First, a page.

The Little Things

by Sistah Shoop


Sistah Shoop leaned forward.  Her eyes rolled up into the top of her head.  There were no words in which to describe the pleasure she received from the hand scratching her back.  It was a spot which simply could not be reached by her hand.


She thought it was the little things in life that made the difference.  If people added them up they’d see how large the random acts of kindness pile would become.  She wanted to believe the great pyramids of Gaza would be dwarfed.


A dilemma Shoop felt.  Of course she knew she would thank the woman giving her the scratch.  But what other things did people give her, do for her and say nothing about.  Did she thank them every time?  Or is it yet another level of respect lost to modern society?


She wondered when the line between entitlement and thanks started to blur.  That’s what it was she thought, just like the fine line between acting cool and being an idiot, both cyclical in peoples’ lives.  The hand moved to another area of her back.  Shoop sighed in relief, its value: priceless.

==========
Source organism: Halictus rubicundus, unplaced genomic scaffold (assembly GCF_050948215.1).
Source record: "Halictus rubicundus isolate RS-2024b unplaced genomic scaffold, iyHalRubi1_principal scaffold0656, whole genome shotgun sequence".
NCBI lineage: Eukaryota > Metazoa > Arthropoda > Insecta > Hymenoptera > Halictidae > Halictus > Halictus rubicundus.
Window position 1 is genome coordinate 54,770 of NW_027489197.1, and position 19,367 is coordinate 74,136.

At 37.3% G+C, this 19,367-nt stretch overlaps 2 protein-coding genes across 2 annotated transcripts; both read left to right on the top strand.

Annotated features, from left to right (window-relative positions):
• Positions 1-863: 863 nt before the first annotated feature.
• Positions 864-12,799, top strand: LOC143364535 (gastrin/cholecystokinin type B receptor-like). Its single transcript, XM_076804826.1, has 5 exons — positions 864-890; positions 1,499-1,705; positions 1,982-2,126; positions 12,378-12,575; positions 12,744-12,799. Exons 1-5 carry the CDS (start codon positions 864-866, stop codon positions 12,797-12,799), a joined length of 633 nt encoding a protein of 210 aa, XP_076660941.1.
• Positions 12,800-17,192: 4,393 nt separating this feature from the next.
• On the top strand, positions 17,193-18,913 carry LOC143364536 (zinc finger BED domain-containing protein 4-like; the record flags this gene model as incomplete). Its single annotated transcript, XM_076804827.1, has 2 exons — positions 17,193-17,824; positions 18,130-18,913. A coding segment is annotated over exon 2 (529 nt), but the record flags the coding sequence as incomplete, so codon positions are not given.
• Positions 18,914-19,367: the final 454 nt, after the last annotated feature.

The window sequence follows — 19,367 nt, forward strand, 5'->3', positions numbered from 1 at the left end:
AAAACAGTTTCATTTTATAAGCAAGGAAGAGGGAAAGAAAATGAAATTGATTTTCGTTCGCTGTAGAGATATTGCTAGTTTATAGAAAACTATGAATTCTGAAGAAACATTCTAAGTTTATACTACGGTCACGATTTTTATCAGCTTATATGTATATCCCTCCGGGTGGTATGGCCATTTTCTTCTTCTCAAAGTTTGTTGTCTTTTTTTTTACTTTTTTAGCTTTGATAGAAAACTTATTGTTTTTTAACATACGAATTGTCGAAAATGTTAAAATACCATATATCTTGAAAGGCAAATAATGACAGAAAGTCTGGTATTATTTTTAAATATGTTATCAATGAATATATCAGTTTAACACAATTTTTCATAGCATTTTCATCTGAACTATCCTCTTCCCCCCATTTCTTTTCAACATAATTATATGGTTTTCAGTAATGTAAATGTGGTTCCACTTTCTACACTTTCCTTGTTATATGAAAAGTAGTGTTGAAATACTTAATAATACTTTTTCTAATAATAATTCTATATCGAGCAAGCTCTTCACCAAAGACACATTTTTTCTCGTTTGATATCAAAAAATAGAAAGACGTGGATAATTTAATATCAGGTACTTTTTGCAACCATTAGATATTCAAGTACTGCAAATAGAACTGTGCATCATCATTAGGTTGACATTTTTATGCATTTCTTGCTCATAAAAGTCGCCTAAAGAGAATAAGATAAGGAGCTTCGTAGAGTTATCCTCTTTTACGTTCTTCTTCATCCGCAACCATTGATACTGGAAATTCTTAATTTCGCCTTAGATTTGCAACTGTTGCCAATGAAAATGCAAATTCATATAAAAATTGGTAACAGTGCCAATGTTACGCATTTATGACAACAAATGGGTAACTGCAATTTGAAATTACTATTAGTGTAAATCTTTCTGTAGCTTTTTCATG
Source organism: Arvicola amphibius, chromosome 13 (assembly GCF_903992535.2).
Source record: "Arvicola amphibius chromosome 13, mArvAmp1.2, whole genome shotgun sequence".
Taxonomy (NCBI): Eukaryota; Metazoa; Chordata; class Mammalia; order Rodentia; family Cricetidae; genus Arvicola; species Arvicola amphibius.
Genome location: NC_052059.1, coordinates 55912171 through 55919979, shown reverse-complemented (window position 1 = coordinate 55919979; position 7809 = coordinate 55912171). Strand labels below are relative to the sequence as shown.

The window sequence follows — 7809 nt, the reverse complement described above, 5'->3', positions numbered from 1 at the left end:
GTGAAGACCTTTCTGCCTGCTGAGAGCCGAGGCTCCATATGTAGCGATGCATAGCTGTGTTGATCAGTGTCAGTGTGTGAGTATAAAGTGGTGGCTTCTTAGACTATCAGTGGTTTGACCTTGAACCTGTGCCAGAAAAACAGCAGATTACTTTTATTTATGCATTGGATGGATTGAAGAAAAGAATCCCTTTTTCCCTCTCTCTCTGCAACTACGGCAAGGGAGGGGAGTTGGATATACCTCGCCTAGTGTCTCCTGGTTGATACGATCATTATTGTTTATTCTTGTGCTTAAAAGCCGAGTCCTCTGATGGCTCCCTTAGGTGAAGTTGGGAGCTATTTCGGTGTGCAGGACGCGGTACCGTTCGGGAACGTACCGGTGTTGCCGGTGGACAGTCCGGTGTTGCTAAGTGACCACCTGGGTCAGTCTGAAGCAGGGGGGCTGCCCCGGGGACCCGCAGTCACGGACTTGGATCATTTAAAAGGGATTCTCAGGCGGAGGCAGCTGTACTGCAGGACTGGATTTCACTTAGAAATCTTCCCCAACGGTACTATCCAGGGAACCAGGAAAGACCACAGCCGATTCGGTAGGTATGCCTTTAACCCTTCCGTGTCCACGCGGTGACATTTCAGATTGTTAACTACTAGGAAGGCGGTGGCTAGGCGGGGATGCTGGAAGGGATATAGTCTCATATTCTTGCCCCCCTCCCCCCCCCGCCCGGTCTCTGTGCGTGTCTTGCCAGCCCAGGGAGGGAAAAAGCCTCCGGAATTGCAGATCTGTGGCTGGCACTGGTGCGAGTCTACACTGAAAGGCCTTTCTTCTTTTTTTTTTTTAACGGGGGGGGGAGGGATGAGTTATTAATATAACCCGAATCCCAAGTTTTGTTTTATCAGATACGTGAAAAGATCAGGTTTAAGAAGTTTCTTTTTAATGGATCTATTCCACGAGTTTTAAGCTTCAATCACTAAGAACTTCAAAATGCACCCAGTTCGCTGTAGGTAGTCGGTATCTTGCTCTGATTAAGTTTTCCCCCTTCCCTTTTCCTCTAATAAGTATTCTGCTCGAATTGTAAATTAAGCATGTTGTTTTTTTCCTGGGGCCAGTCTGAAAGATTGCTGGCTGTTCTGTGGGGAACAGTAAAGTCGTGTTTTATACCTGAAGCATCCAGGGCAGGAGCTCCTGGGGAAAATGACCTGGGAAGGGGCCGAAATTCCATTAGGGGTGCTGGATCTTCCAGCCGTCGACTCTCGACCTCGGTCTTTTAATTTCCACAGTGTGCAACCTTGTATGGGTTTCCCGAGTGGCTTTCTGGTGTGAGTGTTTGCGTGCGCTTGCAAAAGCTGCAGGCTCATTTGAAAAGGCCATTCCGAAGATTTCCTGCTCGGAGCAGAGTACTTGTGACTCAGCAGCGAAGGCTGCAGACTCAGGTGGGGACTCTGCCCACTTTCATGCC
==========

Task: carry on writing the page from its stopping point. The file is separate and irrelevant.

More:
Sistah Shoop knew she did things for people and it wasn’t about receiving praise, payment or the basic thank you.  It was more about doing because it gave her pleasure.  She couldn’t even remember if she’d received responses for the things she did and really, she didn’t care.  This was about her behavior on the flip side and making sure she wasn’t sitting back and freely lounging in someone else’s chair of effort.  She would dislike knowing she had taken advantage of another’s appreciation.


Despite it all, Shoop knew the world of acknowledgement required that one pay attention beyond their world.  There were many – many little things that deserved acknowledgment.


How many times should someone utter thank-you in their life?  Sistah Shoop felt there was no upper limit or any action so small it should go without one.  Appreciating others was certainly a way of appreciating oneself.  She felt good as the hand on her back stopped scratching.  Shoop turned around and smiled at the woman behind her.  Thank you, she said.


Written by Sistah Shoop 2004_05

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